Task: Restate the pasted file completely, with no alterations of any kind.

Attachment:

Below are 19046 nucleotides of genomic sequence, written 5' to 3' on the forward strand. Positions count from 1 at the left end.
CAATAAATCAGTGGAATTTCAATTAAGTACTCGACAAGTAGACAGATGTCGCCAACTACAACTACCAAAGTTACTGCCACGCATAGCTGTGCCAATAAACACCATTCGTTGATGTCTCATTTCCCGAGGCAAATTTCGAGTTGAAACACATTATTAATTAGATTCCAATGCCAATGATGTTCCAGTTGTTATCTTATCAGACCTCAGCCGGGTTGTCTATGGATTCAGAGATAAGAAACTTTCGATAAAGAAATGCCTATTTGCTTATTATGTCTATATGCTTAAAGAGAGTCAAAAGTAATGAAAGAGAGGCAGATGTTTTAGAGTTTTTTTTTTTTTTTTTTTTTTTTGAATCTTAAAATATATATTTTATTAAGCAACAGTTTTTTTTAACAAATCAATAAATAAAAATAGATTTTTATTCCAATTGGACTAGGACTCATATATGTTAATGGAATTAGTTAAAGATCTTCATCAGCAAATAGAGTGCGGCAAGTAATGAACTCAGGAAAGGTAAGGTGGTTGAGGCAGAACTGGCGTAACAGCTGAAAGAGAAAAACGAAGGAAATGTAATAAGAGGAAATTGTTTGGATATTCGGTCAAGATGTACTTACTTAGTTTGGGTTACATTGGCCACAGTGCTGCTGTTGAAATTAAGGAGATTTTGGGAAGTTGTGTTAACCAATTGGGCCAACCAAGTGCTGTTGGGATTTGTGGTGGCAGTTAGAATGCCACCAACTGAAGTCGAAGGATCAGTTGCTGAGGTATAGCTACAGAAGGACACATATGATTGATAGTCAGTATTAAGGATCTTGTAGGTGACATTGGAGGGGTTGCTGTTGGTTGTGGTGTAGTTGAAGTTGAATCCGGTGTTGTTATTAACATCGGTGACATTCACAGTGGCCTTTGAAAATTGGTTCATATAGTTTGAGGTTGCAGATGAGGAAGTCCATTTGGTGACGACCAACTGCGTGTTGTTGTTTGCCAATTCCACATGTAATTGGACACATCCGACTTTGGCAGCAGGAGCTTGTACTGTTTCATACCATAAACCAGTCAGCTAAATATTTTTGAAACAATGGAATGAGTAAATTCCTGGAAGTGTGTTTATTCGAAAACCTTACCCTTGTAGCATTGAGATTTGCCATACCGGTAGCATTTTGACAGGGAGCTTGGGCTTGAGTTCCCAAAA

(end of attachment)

Below are 19046 nucleotides of genomic sequence, written 5' to 3' on the forward strand. Positions count from 1 at the left end.
CAATAAATCAGTGGAATTTCAATTAAGTACTCGACAAGTAGACAGATGTCGCCAACTACAACTACCAAAGTTACTGCCACGCATAGCTGTGCCAATAAACACCATTCGTTGATGTCTCATTTCCCGAGGCAAATTTCGAGTTGAAACACATTATTAATTAGATTCCAATGCCAATGATGTTCCAGTTGTTATCTTATCAGACCTCAGCCGGGTTGTCTATGGATTCAGAGATAAGAAACTTTCGATAAAGAAATGCCTATTTGCTTATTATGTCTATATGCTTAAAGAGAGTCAAAAGTAATGAAAGAGAGGCAGATGTTTTAGAGTTTTTTTTTTTTTTTTTTTTTTTTGAATCTTAAAATATATATTTTATTAAGCAACAGTTTTTTTTAACAAATCAATAAATAAAAATAGATTTTTATTCCAATTGGACTAGGACTCATATATGTTAATGGAATTAGTTAAAGATCTTCATCAGCAAATAGAGTGCGGCAAGTAATGAACTCAGGAAAGGTAAGGTGGTTGAGGCAGAACTGGCGTAACAGCTGAAAGAGAAAAACGAAGGAAATGTAATAAGAGGAAATTGTTTGGATATTCGGTCAAGATGTACTTACTTAGTTTGGGTTACATTGGCCACAGTGCTGCTGTTGAAATTAAGGAGATTTTGGGAAGTTGTGTTAACCAATTGGGCCAACCAAGTGCTGTTGGGATTTGTGGTGGCAGTTAGAATGCCACCAACTGAAGTCGAAGGATCAGTTGCTGAGGTATAGCTACAGAAGGACACATATGATTGATAGTCAGTATTAAGGATCTTGTAGGTGACATTGGAGGGGTTGCTGTTGGTTGTGGTGTAGTTGAAGTTGAATCCGGTGTTGTTATTAACATCGGTGACATTCACAGTGGCCTTTGAAAATTGGTTCATATAGTTTGAGGTTGCAGATGAGGAAGTCCATTTGGTGACGACCAACTGCGTGTTGTTGTTTGCCAATTCCACATGTAATTGGACACATCCGACTTTGGCAGCAGGAGCTTGTACTGTTTCATACCATAAACCAGTCAGCTAAATATTTTTGAAACAATGGAATGAGTAAATTCCTGGAAGTGTGTTTATTCGAAAACCTTACCCTTGTAGCATTGAGATTTGCCATACCGGTAGCATTTTGACAGGGAGCTTGGGCTTGAGTTCCCAAAA